People are accustomed to taking advantage of the generosity and errors of people in medical care. That is not to say that people are intentionally going around stealing from Doctors and Hospitals. It is just to say that almost nobody looks at the front desk person at a Doctor’s Office, or Hospital Admissions office and says, “Oh No, you are not charging me enough!”
This general approach to obtaining health care services is the product of several factors, not the least of which is the general fear the public has of how much medical care actually costs.
In a Nursing Home context, however, this approach is often very fool hearty. Here is why. If you are like the 72%+ of people who pay for Nursing Home care by diverting your social security to the Nursing Home and having the facility collect “Medicaid” benefits for the rest, then you need to pay attention.
Despite a recent failed attempt to do away with the program, Federal Law still provides that all 50 states have to administer a program of Medicaid Estate Recovery. In other words, after the patient has died, the state is required to come after estate assets in order to “repay” the government for benefits paid out for care.
The Nursing Home administrator who helps fill out an application for these benefits is restricted by law from helping you to understand much of anything about Estate recovery. In fact, in years gone by, they were not even allowed to help fill out the application and most people had to get help from attorneys. That meant that the families could be properly advised about Estate Recovery and take the steps the law allows to be taken to prevent that recovery from happening. Several years ago, in a fairly obvious attempt to try to misdirect people into feeling “good” about getting Medicaid easily, the government made it legal for Nursing Home folks to help applicants fill out the forms. The side effect is that more estate assets remain available to pay back the government. It is unclear how these folks think that this program should be labeled a “benefit,” instead of a “loan.”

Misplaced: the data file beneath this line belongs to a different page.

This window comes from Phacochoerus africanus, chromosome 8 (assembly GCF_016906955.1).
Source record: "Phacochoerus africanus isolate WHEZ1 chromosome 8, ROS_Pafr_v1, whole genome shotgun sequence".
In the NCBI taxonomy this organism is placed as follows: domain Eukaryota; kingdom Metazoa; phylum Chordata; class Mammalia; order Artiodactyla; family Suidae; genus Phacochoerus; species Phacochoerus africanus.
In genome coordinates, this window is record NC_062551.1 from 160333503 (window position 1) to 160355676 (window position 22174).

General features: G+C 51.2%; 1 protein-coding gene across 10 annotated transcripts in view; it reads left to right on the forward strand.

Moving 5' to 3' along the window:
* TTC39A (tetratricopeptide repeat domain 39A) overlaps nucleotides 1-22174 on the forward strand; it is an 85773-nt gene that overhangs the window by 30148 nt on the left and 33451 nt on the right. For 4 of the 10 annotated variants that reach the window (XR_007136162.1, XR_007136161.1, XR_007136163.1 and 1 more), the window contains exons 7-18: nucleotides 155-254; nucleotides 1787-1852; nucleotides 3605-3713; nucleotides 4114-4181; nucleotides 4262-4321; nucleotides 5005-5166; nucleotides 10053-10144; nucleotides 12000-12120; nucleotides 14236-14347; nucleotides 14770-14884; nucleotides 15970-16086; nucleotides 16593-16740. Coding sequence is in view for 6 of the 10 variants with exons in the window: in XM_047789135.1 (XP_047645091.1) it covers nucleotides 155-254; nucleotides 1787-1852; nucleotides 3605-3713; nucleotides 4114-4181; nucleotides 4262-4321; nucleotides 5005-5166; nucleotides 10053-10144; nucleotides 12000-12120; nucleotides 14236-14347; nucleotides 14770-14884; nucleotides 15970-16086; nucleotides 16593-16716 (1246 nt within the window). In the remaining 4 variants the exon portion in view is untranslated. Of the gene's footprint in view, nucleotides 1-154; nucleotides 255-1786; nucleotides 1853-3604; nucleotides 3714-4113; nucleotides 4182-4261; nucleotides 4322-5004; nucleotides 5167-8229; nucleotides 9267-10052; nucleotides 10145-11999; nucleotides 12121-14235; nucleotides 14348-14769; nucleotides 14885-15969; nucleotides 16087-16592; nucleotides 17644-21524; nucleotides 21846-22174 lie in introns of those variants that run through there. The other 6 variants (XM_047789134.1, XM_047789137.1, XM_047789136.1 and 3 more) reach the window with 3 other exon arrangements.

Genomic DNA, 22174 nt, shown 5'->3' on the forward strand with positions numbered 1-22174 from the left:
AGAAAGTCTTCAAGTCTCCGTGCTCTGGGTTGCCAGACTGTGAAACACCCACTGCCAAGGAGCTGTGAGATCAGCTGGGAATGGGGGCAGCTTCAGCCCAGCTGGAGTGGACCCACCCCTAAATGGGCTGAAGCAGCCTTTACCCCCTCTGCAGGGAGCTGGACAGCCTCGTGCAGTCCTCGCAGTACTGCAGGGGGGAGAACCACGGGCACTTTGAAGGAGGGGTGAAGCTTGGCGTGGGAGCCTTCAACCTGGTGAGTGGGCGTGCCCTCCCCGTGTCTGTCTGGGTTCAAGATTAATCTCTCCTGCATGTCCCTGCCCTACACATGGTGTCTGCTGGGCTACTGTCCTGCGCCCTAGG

The message in all of this is that it is not as simply as feeling good that you “got Medicaid” when you remain completely unaware of what is going to happen at life’s end. Get the whole story before you sign up for benefits at a Nursing Home. See a qualified, experienced, Elder Law attorney first.
This article is written by an attorney at Attorney Donald Wyatt PC. Always consult an attorney before making any legal decisions. To make an appointment today, please click here to contact us.